These sunflowers (Helianthus maxilimianus) are flowering in the garden now, with hundreds of flower heads on each stem. They are taller than me, and fill the garden bed with yellow sunshine, even when the sky is cloudy. And they are perennial, they come back year after year, as long as you fence them in so the deers don't get to them. Send me a note if you want seeds.
Wednesday, September 30, 2009
...is this little eggcup, just a simple little egg cup made by iitala in Finland. in their series Origo. Isn't it gorgeous? We had two, one disappeared, and we got two more from KV (thanks!), so now we have three. I usually don't like orange much unless it is on plants, because it reminds me too much of the over-oranged 70s (I grew up in a house with orange doors inside), but I love the color combination on this design. It makes me happy. One day it would be nice to have a bowl and not just a little eggcup in this design, or a plate to go with the egg cup. But it isn't necessary, the eggcup is perfectly fine by itself.
Sunday, September 27, 2009
... and your habanero-nibbling brother (OK) is not around, and you need to dispose of 30 hot-as-hell chilies in some fasion, you make JERK. Jerk is not some kind of misbehaved right-winger in this case, but a Jamaican seasoning that is fantastic on shrimp or chicken. And it freezes well, so you can make a lot and it will last forever. Habaneros are among the hottest of all chilies, so this is not the kind you can put in your salad or quesadilles. Or rather, 'you COULD do that', but it would not be good except the first microseconds.
You take the fiery hot chilies and remove the seeds while wearing latex gloves, nostril pluggers, and safety goggles, plus plastic bag and waxpaper on the cutting board - all to avoid unpleasant surprises later when you touch your eye or cut a good cheese on the same cutting board. (The recipe here is not exact - if you want the exact recipe a la our friend Dana, let me know in the comments. )
In a blender, a most magnificent innovation, you then dump the chilies (no seeds!), lots of scallion, lots of cheap yellow mustard (think hot dog kind), fresh ginger and garlic, and spices (coriander, cumin, allspice and LOTS of black pepper), and salt. Thanks LA for grinding 9 tablespoons of black pepper! Sorry about your bleeding thumb. You run the blender fast so it all gets mixed into a thick gue.
OK, it doesn't look tasty, but it is. Depending on how many peppers you put in, you might or might not be able to taste it without burning yourself. You freeze the jerk paste in little plastic bags, about 3 tablespoons in each, which is enough for a pound of shrimp or chicken. When you want to use it, take a bag out, dump the seasoning onto the meat, let sit for a few hours, and then grill. So incredibly good, and HOT.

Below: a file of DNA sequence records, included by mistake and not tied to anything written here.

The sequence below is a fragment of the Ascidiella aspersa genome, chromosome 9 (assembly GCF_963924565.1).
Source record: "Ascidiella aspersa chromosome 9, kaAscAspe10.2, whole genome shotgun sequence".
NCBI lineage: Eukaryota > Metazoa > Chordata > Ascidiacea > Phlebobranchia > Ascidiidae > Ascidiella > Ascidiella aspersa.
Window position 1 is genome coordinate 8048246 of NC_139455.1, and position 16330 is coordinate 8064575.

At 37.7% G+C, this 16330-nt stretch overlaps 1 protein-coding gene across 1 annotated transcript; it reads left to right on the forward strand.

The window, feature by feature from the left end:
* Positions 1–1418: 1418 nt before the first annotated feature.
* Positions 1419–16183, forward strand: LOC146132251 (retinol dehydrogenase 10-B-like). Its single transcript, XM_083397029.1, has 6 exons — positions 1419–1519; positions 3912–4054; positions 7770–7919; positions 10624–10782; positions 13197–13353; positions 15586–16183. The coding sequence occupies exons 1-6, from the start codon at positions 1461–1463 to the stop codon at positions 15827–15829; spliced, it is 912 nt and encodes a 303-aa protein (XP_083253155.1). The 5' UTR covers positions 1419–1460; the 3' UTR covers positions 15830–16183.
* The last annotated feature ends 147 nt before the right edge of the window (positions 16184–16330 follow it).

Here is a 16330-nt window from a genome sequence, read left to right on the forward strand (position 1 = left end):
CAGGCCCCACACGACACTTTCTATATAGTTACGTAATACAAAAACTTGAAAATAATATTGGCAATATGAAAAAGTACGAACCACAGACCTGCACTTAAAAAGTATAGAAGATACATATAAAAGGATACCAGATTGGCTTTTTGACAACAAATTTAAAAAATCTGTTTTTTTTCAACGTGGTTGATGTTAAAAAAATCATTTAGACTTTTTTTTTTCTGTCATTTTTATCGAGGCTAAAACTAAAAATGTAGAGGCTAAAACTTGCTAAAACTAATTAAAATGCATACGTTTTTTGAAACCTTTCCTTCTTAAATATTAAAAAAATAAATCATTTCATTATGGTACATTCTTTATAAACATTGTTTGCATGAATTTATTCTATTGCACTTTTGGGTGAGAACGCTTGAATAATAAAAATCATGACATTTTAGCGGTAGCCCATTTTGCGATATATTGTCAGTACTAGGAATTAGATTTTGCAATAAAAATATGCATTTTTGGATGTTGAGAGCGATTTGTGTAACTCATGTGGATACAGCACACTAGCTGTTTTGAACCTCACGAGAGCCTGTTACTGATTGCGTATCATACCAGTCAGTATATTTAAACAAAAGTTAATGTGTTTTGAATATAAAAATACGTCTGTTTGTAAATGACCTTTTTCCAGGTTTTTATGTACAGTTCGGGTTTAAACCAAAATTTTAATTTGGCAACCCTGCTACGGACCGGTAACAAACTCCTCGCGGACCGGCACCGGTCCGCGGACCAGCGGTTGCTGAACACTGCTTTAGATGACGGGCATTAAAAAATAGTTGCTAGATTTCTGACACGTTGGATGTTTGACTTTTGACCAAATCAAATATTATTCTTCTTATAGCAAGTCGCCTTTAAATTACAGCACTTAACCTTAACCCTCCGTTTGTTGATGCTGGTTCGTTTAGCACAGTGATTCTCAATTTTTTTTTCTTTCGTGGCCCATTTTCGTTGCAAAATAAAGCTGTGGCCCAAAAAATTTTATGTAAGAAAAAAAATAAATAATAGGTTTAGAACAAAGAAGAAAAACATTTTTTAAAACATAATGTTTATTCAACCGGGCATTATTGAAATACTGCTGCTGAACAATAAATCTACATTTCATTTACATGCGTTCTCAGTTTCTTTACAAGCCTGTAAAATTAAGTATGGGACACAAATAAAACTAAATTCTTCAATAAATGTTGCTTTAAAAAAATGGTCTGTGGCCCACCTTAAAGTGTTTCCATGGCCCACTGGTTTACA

OK, maybe we can find a way we can send this over to you in Sweden, for your yearly habanero dosage...
This summer we drove through the Swedish province called Dalarna and we stopped by in the famous little village called Sundborn. It is famous for one reason - this is where the painter Carl Larsson had his Swedish house which he featured in his art and several books (gallery of paintings).
The village is quaint, and even the gas station is housed in some old log barns, most likely several hundred years old. Many barns in this area of Sweden are not painted with Falu red paint, despite that Falu Mine is not far away at all. Some old buildings are raised up on rocks, and many of these 'härbren' were used to store grains and other food. The rocks made it harder for food-loving animals to get into the buildings. This is also the area that has the most traditional paintings, and the mailboxes here are generally personalized and gorgeous. No standardized US Mail boxes here!
Through the village runs a small river that has a dam with a yellow, small and local power station (the most gorgeous power station I have ever seen, and below the dam is a lake. Carl Larsson owned one of the islands in the lake right opposite his house and he and his family used to have picnics out there.
The village attracts tens of thousands of visitors each year and the villagers try to keep their appearance. Gardens are well-kept and full of gorgeous plants, and old-fashioned fences ('gärdsgård') made from spruce are kept up and repaired.
An old blacksmith near the dam had an ornate sign like something out of the Lord of the Rings. The name of the building is "å-smedjan", meaning the 'River Smith'. I had never visited Sundborn before but it was strange to see places I have seen on paintings in real life, 100 years later, and they still look very much the same. I liked Carl Larsson's paintings, but I never loved them, but suddenly they came alive. None of the paintings are in Sundborn, they are too valuable, but the interior decorating style and details in their house and gardens fascinated me. It was really an inspiring visit.
Here is the gorgeous powerstation. How is that for amazing industrial architecture? It looked like it was in use too, like many water power stations around Sweden.
And here it is, Carl Larsson's home, where he and his family lived in the late 1800s and early 1900s. It was all designed by him and his wife, both the exterior and interior desgins, and they added onto the house many times. The studio is the tall north-facing windows, and the south of the house has views out on the lake shore.